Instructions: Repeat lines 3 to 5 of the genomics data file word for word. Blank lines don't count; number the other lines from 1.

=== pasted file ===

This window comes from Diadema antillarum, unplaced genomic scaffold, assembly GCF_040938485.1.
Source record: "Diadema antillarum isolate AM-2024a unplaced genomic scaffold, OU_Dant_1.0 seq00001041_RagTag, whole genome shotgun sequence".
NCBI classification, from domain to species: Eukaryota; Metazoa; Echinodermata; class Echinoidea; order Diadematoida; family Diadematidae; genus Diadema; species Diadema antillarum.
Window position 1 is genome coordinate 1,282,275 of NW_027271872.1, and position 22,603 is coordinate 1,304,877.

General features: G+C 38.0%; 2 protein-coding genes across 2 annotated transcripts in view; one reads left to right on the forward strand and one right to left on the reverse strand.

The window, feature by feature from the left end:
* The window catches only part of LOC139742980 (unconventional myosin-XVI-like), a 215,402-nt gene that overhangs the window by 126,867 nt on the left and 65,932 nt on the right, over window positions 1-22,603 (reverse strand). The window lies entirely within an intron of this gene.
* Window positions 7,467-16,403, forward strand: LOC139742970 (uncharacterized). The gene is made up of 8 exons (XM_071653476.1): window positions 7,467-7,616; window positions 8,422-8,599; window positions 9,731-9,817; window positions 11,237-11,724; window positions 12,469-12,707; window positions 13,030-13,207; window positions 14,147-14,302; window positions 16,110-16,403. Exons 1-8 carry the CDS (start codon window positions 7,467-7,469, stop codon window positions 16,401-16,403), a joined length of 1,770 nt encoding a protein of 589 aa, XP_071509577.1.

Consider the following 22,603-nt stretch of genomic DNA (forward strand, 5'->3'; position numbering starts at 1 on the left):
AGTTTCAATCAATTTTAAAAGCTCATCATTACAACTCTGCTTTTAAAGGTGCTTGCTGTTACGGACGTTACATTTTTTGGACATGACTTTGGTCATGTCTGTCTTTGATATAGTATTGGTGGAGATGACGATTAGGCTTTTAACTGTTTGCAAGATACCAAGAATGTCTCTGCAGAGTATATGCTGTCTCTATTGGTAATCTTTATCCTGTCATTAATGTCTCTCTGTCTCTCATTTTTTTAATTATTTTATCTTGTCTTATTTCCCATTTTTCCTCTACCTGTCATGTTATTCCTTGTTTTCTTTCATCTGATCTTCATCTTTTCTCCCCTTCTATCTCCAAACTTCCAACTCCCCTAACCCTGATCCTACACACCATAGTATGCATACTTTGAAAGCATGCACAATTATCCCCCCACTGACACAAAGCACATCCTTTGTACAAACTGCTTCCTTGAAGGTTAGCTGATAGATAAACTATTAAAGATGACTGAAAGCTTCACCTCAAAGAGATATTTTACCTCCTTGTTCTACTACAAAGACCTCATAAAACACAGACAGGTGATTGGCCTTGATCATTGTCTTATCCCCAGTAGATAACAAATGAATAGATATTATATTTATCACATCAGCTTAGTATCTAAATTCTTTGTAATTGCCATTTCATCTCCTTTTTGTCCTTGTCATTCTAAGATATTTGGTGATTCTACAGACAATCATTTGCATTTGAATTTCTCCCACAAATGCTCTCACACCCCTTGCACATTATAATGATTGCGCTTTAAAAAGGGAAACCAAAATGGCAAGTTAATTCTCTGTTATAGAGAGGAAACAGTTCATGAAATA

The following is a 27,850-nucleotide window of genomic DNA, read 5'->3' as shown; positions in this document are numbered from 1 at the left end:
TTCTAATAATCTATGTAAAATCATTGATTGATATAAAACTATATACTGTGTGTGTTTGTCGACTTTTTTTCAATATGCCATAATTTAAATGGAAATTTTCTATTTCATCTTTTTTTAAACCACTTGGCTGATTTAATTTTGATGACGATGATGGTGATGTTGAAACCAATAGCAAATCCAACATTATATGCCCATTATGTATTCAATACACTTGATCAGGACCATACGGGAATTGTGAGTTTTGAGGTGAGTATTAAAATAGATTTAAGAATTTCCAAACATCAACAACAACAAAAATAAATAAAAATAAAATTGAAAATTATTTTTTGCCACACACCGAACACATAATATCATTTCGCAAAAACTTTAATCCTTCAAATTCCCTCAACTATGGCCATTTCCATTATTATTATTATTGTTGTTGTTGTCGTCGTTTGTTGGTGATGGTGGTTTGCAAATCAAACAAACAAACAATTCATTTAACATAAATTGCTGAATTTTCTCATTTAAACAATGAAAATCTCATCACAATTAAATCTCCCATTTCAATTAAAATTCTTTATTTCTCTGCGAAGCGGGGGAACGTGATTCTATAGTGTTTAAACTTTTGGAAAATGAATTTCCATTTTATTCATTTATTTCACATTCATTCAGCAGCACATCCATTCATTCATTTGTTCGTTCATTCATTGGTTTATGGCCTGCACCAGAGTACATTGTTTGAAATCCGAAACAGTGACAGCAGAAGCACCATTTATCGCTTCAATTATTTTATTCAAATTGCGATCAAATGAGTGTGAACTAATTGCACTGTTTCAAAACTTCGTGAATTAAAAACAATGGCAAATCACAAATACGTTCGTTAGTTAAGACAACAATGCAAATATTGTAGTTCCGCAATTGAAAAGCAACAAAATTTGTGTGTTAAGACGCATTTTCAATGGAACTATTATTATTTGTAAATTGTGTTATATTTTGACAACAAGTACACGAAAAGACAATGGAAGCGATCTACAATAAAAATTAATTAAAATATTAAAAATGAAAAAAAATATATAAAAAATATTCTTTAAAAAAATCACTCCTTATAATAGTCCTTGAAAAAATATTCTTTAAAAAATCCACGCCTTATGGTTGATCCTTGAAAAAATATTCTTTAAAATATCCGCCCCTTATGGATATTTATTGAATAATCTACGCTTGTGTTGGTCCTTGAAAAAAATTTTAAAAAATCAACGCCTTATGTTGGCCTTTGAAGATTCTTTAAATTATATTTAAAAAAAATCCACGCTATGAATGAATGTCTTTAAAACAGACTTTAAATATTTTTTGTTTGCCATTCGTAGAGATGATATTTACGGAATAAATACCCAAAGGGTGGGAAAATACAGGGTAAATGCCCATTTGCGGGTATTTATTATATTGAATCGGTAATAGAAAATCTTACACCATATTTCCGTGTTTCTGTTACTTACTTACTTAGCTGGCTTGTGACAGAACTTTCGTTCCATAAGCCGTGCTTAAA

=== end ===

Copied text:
NCBI classification, from domain to species: Eukaryota; Metazoa; Echinodermata; class Echinoidea; order Diadematoida; family Diadematidae; genus Diadema; species Diadema antillarum.
Window position 1 is genome coordinate 1,282,275 of NW_027271872.1, and position 22,603 is coordinate 1,304,877.

General features: G+C 38.0%; 2 protein-coding genes across 2 annotated transcripts in view; one reads left to right on the forward strand and one right to left on the reverse strand.